“In terms of packaged foods, there certainly has been an improvement overall with the variety of fiber-rich gluten-free alternatives available,” Romano said, pointing to pastas made from beans, lentils, brown rice and quinoa. She also said cereal bars, cereals and granolas made from gluten-free grains, nuts and seeds are becoming more readily available. “When choosing packaged gluten-free foods such as pasta, breads and cereals, aim for brands with 3 grams of fiber or more per serving.”

Along with processed foods, I don’t encourage fiber supplement use for people with celiac or wheat allergy or for most other people. It’s better to get your fiber through foods rather than supplements, because fiber-rich foods are full of other important nutrients. It’s fortunate that people who have trouble digesting gluten or wheat still have many other fiber-packed foods to choose from.

Fructans and irritable bowel syndrome

People with irritable bowel syndrome often follow a low-FODMAP diet to manage their symptoms. FODMAP stands for Fermentable Oligo- Di- and Monosaccharides and Polyols. These include lactose, fructose, sugar alcohols and specific types of fiber — the oligosaccharides, including fructans — found in many wheat, rye barley, beans, nuts and many vegetables. Although FODMAPs are healthy for most people, for others, consuming FODMAPs can cause abdominal pain, distention and bloating, along with diarrhea, constipation or both. For example, broccoli, asparagus, onions and garlic provide good food for our gut bacteria but may leave people with IBS unable to leave the house.

The goal of a low-FODMAP diet, according Maine-based dietitian Patsy Catsos, author of “The IBS Elimination Diet and Cookbook,” isn’t to give up fiber but to consume the right ones. “With a low-FODMAP diet, we’re trying to omit the most rapidly fermenting fibers because they can cause gastrointestinal distress, but we’re trying to still consume slowly fermenting fiber,” Catsos said. “It’s not the idea to starve the gut. This is not meant to be a low-fiber diet.”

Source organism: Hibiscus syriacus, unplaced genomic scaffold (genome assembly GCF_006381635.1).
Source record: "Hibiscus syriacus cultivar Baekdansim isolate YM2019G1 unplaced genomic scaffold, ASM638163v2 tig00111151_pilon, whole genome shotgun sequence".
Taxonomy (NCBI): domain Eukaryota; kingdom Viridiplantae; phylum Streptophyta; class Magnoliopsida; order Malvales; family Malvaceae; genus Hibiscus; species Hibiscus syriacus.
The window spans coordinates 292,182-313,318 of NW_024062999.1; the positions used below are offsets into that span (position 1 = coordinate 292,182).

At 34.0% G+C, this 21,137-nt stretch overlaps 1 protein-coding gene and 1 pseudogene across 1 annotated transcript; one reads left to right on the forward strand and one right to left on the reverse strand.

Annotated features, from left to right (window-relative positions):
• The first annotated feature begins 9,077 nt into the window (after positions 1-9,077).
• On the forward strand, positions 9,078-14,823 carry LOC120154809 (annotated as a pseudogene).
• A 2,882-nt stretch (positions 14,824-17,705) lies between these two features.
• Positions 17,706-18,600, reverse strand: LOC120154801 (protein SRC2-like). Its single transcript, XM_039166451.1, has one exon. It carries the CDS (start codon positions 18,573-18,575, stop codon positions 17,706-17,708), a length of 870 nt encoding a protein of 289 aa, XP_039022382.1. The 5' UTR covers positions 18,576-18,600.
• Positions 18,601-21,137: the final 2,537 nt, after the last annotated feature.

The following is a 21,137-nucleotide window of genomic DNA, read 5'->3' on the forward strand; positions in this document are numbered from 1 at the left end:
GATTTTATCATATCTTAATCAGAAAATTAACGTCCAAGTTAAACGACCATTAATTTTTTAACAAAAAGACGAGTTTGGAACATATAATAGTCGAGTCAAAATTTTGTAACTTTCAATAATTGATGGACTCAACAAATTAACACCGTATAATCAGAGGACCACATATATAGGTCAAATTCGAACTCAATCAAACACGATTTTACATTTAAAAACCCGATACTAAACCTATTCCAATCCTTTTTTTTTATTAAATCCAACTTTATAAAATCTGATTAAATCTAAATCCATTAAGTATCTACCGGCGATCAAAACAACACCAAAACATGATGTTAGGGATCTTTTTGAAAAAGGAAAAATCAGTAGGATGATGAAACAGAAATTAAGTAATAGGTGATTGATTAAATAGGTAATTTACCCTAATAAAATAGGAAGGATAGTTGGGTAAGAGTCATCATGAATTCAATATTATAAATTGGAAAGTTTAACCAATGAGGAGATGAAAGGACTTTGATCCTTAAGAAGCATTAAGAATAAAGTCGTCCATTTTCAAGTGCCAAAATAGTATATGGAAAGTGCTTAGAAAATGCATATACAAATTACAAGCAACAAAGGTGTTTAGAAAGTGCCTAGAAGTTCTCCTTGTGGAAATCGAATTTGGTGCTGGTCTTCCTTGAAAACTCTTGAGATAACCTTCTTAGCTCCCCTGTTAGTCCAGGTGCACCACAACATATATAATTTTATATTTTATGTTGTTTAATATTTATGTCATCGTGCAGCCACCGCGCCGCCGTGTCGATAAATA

Examples of slow-fermenting fiber includes resistant starch, which is found in oats, cooked and cooled starchy carbohydrates — including rice and potatoes. In addition, a low-FODMAP diet allows one or two small portions of foods that are moderately high in FODMAPs at each meal or snack — for example, half a cup of cooked oatmeal, two tablespoons of nuts, half a cup of berries or a small orange, or half a cup of cabbage or cooked kale. Catsos said that even with the limited portion sizes, these foods can contribute a healthy amount of fiber when eaten throughout the day. Plus, whole grains such as brown rice, buckwheat, quinoa and millet, as well as dark leafy greens such as arugula, spinach and Swiss chard, offer fiber without the FODMAPs.

“The low-FODMAP diet is more than just a list of low-FODMAP foods and high-FODMAP foods,” Catsos said. “You need to have a strategy and a plan. It’s meant to be a learning diet, not a permanent diet.” The elimination phase helps people learn whether FODMAPs are causing their symptoms, and the challenge phase helps them discover which specific FODMAPs trigger symptoms and what their personal tolerance levels are. A 2017 study found that while fiber intake dropped below recommended levels during the elimination phase of the low-FODMAP diet — something Catsos says doesn’t have to happen if the diet is well planned — it increased to adequate levels as higher-FODMAP foods were reintroduced. “You leave a lot of learning on the table if you don’t go through the reintroduction phase,” Catsos said.

If you have IBS and are struggling to find fiber-rich foods you can tolerate, be careful about turning to fiber supplements. Though there is evidence that psyllium-based supplements can ease symptoms related to excess gas production in people with IBS, supplements containing wheat bran, inulin or chicory root, which are high in FODMAPs, could make symptoms worse.

Dennett is a registered dietitian nutritionist and owner of Nutrition by Carrie.